A tidal wave of commentary on the First World War is about to break as we approach the 100th anniversary of its outbreak. Growing up in the 1950s, it was accounts of the Second World War that dominated my reading. I began to pay real attention to what had happened between 1914 and 1918 only when I started reading about aerial warfare in the numerous books about Biggles by Captain W E Johns, which at that time were voraciously consumed by most teenagers and now are almost unobtainable in bookshops.
It was not a bad way to learn about the war. Johns, a pilot in the RFC (which in April 1918 became the RAF), gives vivid accounts of what it was like to fly the fragile planes of the time, which were all too likely to fall apart or crash long before they fired a shot. In describing aerial combat, his stories are still intensely readable and, at his best, he writes about pilots and their planes with a clarity and realism that have seldom been equalled. The survival rate for aircrew was low, and Johns’s own six weeks of combat flying in 1918 before he was shot down behind German lines was about average.
In the 1960s, librarians started withdrawing books on Biggles from the shelves, claiming that he, and the author who created him, glorified war as a sort of public-school game and were jingoistic, racist and sexist. The very name “Biggles” is mostly used today with slightly derisive undertones to suggest a dim-witted and juvenile enthusiast, probably with an aeronautical bent. But it is a reputation wholly undeserved, and Johns, who had fought at Gallipoli and in Macedonia as a machine gunner before joining the RFC, had no delusions about war. Writing about First World War generals and politicians, Johns later denounced them for squandering the lives of hundreds of thousands of “trusting lads, who now lie between Calais and Kut…. I helped to shovel 1,800 of them into pits (without the blankets for which their next of kin were probably charged) including 67 of my own machine gun squadron of 75 in front of Horseshoe Hill in Macedonia”.
He goes on to describe how his unit had to attack without artillery support because somebody had forgotten to supply the cranes to lift the guns out of the ships that brought them. Almost all the information about Biggles and Johns in this article comes from the excellent biography, “By Jove, Biggles! The Life of Captain W E Johns by Peter Berresford Ellis and Piers Williams. Johns was, in fact, a flying officer, not a captain, a rank that did not exist in the RFC or RAF.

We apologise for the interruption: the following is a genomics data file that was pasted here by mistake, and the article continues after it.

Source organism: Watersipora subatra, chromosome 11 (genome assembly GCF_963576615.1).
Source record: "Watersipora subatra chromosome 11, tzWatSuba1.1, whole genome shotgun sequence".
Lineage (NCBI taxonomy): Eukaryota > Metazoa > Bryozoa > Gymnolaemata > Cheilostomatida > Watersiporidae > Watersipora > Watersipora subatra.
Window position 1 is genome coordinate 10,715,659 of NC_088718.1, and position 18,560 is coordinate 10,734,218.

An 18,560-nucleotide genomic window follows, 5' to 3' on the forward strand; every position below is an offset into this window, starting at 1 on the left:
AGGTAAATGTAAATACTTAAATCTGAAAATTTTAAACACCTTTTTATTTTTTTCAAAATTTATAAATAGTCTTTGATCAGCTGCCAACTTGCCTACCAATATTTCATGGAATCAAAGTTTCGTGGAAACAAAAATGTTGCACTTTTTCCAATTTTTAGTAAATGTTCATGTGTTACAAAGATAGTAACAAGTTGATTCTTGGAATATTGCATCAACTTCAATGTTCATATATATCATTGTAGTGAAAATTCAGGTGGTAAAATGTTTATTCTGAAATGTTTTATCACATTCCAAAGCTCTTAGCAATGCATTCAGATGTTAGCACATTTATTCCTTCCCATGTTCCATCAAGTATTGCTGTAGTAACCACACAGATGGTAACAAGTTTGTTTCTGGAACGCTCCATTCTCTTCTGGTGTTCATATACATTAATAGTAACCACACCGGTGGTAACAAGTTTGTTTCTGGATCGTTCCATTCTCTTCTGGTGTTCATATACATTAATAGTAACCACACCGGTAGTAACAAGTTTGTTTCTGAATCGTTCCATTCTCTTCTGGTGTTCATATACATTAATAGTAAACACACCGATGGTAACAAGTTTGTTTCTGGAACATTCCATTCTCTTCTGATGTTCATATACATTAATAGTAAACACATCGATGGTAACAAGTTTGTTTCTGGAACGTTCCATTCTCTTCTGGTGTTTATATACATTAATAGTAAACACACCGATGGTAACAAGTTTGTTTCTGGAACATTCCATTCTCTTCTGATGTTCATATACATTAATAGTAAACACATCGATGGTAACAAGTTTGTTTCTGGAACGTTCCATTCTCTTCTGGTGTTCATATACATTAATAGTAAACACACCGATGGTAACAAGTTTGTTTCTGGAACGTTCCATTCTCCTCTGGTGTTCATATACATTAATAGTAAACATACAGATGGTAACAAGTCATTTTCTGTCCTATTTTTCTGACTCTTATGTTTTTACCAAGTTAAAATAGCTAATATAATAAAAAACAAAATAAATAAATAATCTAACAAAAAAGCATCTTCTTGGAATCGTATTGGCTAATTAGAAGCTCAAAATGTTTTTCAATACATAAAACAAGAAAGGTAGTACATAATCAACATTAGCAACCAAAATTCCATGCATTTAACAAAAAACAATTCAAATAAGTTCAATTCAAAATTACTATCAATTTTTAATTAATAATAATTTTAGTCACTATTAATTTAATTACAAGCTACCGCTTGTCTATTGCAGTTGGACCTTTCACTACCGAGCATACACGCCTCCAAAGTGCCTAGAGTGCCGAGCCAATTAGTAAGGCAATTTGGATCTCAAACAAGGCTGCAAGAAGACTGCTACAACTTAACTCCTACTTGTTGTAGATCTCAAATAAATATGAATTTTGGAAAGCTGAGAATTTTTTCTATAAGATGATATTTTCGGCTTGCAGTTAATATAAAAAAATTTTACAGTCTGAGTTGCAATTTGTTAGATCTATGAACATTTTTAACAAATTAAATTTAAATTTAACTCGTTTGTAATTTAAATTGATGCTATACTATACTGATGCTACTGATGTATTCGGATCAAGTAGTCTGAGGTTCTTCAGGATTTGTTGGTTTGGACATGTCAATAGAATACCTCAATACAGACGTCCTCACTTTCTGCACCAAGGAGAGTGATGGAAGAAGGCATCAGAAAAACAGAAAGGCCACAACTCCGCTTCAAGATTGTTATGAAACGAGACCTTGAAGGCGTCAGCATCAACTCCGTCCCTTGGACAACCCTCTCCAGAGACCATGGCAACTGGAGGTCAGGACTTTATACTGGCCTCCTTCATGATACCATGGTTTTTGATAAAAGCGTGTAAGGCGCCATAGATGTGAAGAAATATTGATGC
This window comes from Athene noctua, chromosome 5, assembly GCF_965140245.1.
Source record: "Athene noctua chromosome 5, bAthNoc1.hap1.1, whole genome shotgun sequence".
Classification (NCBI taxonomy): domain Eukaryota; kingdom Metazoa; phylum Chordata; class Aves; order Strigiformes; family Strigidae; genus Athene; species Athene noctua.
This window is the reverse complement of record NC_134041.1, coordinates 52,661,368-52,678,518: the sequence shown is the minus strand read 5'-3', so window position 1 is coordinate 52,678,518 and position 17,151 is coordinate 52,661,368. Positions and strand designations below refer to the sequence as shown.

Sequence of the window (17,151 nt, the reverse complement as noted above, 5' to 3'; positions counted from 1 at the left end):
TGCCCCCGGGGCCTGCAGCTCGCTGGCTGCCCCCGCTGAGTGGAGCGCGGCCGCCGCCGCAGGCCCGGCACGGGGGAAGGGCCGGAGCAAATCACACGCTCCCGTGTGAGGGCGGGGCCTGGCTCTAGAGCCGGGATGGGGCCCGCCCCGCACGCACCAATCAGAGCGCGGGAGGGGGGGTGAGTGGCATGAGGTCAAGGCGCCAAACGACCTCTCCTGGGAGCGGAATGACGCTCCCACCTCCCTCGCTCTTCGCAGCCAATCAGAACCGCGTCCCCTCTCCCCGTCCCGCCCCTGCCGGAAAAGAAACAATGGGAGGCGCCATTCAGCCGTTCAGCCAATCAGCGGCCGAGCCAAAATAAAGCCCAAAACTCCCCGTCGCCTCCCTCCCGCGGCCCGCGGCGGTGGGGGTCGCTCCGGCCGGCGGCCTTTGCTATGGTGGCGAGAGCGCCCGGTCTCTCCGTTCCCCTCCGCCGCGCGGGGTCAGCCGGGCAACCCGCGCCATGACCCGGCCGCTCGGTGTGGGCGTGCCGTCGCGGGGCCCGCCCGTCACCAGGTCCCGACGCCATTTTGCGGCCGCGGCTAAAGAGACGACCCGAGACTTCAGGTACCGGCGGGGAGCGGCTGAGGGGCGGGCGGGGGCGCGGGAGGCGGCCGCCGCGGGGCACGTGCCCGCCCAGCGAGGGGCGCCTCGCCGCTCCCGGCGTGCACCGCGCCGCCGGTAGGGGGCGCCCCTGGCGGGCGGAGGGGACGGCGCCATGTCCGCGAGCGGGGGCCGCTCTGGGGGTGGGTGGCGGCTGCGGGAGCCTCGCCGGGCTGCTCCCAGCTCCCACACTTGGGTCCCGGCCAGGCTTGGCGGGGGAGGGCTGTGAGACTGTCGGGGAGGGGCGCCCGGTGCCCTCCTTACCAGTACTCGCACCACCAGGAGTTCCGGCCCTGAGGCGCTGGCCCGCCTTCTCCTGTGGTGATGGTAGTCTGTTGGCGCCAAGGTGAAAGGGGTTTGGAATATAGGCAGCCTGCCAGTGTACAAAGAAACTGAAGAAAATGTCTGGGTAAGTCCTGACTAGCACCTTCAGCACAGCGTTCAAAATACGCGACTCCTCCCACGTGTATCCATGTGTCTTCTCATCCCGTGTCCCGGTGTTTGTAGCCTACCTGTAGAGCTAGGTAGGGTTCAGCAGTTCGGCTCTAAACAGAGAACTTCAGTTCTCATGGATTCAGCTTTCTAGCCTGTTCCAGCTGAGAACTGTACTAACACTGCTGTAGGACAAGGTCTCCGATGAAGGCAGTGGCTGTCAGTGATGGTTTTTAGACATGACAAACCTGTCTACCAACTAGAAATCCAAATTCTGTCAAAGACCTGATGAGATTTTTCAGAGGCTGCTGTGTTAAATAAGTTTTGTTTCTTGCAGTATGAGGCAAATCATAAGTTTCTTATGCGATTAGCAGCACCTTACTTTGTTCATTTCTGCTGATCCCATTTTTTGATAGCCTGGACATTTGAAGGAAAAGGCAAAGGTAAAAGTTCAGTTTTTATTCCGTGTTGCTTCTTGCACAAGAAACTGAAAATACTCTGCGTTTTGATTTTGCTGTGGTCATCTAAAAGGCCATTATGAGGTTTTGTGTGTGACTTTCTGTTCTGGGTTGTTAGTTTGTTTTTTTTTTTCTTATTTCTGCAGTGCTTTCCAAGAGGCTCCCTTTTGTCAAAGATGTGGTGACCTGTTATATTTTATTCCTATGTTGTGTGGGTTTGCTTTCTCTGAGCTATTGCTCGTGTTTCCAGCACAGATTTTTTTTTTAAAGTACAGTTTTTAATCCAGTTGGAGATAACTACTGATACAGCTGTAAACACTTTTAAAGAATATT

The Biggles stories have frequent laconic but grim hints about what fighting was really like on the Western Front. At one moment Biggles and his observer are shot down and wander about amid the muddy craters of No-man’s-land. “I can’t stand much more of this!” growled Biggles. “It’s giving me the creeps. I’ve just crawled over somebody – or something that was somebody.” The switch from the jaunty English idiom of the day – “gives me the creeps” – to the image of Biggles feeling his way over a corpse torn apart by gunfire is highly effective.
Johns was a victim of his publisher who bowdlerised the narrative when stories were republished, and banned all mention of swearing and drinking. Thus when Biggles’s windscreen is shot to pieces, he exclaims: “My Gosh! What a mess!” Lemonade is substituted for whisky, and in one amended story Biggles and a friend compete to extract pre-war lemonade from a French hotelier. In an early story in its pre-censored version, Biggles, demoralised by a love affair with a girl who turns out to be a German spy, is described as drinking half a bottle of whisky in a day. “Biggles is finished unless he takes a rest,” says his worried commander. “He is drinking whisky for breakfast, and you know what that means – he is going fast.”
Johns’s own military and political instincts were generally good and humane. He was a fervent opponent of the appeasement of Hitler and the Japanese invasion of China. His views were of some importance to the government because he edited the two main flying magazines of the day, Flying and Popular Flying, in which he vehemently attacked government policy.
From the early 1930s, he called for the training of more pilots, on the grounds that if there were too few when war came, training would have to be rushed, and under-trained airmen would die in accidents or in combat against better trained German pilots. In fiction, he gives Biggles only 10 hours’ training in the air, saying this was all he had got before meeting German pilots who might have been flying for years.
The government was evidently concerned about being so expertly attacked by the editor of the most widely read aviation magazines in the world and which were read, moreover, by so many in the RAF or connected with flying. In March 1939, he attacked the government’s “foul and craven hypocrisy” for its non-intervention policy in Spain. Soon after, the government put pressure on his publishers to have Johns sacked as editor of both publications.
Few authors have had a posthumous reputation so at variance with their work, which is still highly readable. As for his general attitude towards war, it is worth quoting his reaction to the Japanese bombing of Shanghai in 1937, which he described as “wholesale carnage, the turning of a town into a vast slaughterhouse”.
Johns wrote: “What have these poor devils of Chinese done, whose mangled remains I saw being forked into carts like so much manure? It is a pity the Japanese bomber pilots cannot be shown what they did, but that, I fancy, is the last thing the Japanese government would permit. Nor, for that matter, would our own government allow our bomber pilots to see it.”